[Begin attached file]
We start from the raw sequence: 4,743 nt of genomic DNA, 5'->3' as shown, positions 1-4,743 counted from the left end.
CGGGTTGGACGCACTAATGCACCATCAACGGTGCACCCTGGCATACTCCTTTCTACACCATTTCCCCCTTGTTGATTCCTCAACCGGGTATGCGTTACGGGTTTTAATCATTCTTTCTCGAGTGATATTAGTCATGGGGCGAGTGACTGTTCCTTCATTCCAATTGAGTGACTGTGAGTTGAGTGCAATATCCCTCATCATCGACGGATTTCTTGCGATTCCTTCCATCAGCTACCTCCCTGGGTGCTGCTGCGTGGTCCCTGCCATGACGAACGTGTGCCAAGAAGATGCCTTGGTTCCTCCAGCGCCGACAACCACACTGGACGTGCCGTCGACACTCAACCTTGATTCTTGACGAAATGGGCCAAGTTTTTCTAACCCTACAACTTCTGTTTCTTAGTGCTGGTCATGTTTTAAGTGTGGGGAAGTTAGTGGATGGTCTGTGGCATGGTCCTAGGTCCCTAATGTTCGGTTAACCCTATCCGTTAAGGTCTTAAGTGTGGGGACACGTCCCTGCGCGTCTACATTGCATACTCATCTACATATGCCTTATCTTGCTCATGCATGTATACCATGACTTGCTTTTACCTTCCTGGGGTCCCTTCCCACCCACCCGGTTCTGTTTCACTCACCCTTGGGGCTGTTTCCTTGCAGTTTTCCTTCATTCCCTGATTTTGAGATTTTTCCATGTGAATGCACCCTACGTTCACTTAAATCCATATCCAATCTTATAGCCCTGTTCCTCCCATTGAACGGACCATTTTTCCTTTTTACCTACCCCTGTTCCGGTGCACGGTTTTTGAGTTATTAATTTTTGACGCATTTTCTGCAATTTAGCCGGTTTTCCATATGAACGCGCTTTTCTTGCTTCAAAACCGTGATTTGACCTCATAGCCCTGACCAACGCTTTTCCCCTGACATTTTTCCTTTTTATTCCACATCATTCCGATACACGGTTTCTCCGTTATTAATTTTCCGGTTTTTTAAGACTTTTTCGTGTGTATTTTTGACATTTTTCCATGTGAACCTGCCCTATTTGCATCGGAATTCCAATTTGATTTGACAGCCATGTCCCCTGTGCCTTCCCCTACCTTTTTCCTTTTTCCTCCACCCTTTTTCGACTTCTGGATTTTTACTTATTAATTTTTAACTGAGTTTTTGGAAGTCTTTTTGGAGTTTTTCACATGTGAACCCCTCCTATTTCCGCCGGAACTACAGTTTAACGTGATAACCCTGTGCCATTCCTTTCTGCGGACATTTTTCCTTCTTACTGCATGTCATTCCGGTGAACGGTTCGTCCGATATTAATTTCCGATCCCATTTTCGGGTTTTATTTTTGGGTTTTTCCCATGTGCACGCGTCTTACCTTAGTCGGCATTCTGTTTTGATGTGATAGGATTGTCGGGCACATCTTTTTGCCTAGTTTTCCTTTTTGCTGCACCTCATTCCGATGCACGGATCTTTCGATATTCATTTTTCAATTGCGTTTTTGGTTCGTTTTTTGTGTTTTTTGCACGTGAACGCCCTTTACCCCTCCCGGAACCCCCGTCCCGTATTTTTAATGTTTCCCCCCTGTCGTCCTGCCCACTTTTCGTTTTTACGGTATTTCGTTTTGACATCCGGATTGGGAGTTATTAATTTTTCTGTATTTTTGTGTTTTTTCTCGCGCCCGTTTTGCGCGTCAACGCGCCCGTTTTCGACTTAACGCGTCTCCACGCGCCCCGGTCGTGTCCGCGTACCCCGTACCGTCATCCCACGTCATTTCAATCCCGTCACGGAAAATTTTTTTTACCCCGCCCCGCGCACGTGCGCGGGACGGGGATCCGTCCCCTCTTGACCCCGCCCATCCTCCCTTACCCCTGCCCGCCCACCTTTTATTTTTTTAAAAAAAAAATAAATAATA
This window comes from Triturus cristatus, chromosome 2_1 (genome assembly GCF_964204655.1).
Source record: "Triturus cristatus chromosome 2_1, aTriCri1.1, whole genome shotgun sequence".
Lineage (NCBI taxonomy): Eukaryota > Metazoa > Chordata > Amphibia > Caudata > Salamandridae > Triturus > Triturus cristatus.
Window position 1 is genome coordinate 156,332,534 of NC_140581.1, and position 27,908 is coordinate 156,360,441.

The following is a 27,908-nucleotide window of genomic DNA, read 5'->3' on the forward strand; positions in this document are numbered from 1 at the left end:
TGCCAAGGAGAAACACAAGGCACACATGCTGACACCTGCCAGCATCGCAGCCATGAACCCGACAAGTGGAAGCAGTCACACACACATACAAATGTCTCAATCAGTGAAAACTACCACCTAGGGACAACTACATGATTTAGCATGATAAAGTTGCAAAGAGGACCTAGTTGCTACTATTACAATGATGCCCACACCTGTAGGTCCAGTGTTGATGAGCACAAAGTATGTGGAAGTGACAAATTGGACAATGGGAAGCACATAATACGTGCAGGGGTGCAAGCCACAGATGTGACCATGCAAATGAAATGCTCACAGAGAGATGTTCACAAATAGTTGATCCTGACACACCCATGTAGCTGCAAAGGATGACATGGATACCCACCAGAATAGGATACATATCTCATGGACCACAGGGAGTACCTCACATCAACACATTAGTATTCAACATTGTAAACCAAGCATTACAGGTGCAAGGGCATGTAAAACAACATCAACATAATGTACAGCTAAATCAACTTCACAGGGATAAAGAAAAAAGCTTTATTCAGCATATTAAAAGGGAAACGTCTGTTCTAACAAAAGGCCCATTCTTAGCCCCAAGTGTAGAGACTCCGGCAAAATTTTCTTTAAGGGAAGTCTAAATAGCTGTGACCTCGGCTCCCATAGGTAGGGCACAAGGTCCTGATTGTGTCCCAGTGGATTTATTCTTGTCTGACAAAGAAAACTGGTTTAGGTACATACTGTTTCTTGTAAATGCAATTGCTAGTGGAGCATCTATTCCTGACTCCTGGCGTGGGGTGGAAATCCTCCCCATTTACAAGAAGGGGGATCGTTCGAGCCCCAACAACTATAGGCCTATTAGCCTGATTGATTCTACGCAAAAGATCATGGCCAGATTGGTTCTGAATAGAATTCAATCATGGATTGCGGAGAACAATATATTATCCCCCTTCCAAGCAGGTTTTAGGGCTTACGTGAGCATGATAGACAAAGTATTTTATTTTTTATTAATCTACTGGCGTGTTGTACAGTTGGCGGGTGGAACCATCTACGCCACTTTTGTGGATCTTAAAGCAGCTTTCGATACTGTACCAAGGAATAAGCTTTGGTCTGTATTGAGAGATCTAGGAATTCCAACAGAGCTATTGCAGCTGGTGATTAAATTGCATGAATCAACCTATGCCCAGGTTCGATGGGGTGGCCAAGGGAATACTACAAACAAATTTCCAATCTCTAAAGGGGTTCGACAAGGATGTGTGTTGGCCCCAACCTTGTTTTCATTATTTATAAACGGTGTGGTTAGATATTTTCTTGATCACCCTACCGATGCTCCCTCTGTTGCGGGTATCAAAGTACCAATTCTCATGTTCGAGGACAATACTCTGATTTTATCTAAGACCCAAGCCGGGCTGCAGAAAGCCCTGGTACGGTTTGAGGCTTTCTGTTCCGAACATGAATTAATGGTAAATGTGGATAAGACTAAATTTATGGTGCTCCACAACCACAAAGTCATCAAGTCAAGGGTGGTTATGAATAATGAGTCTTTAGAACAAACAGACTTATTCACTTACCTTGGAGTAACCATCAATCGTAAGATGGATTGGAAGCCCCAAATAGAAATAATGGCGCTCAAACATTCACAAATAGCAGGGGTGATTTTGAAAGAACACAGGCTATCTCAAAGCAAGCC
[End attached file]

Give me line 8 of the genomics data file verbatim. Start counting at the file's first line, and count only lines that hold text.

TGCCAAGGAGAAACACAAGGCACACATGCTGACACCTGCCAGCATCGCAGCCATGAACCCGACAAGTGGAAGCAGTCACACACACATACAAATGTCTCAATCAGTGAAAACTACCACCTAGGGACAACTACATGATTTAGCATGATAAAGTTGCAAAGAGGACCTAGTTGCTACTATTACAATGATGCCCACACCTGTAGGTCCAGTGTTGATGAGCACAAAGTATGTGGAAGTGACAAATTGGACAATGGGAAGCACATAATACGTGCAGGGGTGCAAGCCACAGATGTGACCATGCAAATGAAATGCTCACAGAGAGATGTTCACAAATAGTTGATCCTGACACACCCATGTAGCTGCAAAGGATGACATGGATACCCACCAGAATAGGATACATATCTCATGGACCACAGGGAGTACCTCACATCAACACATTAGTATTCAACATTGTAAACCAAGCATTACAGGTGCAAGGGCATGTAAAACAACATCAACATAATGTACAGCTAAATCAACTTCACAGGGATAAAGAAAAAAGCTTTATTCAGCATATTAAAAGGGAAACGTCTGTTCTAACAAAAGGCCCATTCTTAGCCCCAAGTGTAGAGACTCCGGCAAAATTTTCTTTAAGGGAAGTCTAAATAGCTGTGACCTCGGCTCCCATAGGTAGGGCACAAGGTCCTGATTGTGTCCCAGTGGATTTATTCTTGTCTGACAAAGAAAACTGGTTTAGGTACATACTGTTTCTTGTAAATGCAATTGCTAGTGGAGCATCTATTCCTGACTCCTGGCGTGGGGTGGAAATCCTCCCCATTTACAAGAAGGGGGATCGTTCGAGCCCCAACAACTATAGGCCTATTAGCCTGATTGATTCTACGCAAAAGATCATGGCCAGATTGGTTCTGAATAGAATTCAATCATGGATTGCGGAGAACAATATATTATCCCCCTTCCAAGCAGGTTTTAGGGCTTACGTGAGCATGATAGACAAAGTATTTTATTTTTTATTAATCTACTGGCGTGTTGTACAGTTGGCGGGTGGAACCATCTACGCCACTTTTGTGGATCTTAAAGCAGCTTTCGATACTGTACCAAGGAATAAGCTTTGGTCTGTATTGAGAGATCTAGGAATTCCAACAGAGCTATTGCAGCTGGTGATTAAATTGCATGAATCAACCTATGCCCAGGTTCGATGGGGTGGCCAAGGGAATACTACAAACAAATTTCCAATCTCTAAAGGGGTTCGACAAGGATGTGTGTTGGCCCCAACCTTGTTTTCATTATTTATAAACGGTGTGGTTAGATATTTTCTTGATCACCCTACCGATGCTCCCTCTGTTGCGGGTATCAAAGTACCAATTCTCATGTTCGAGGACAATACTCTGATTTTATCTAAGACCCAAGCCGGGCTGCAGAAAGCCCTGGTACGGTTTGAGGCTTTCTGTTCCGAACATGAATTAATGGTAAATGTGGATAAGACTAAATTTATGGTGCTCCACAACCACAAAGTCATCAAGTCAAGGGTGGTTATGAATAATGAGTCTTTAGAACAAACAGACTTATTCACTTACCTTGGAGTAACCATCAATCGTAAGATGGATTGGAAGCCCCAAATAGAAATAATGGCGCTCAAACATTCACAAATAGCAGGGGTGATTTTGAAAGAACACAGGCTATCTCAAAGCAAGCC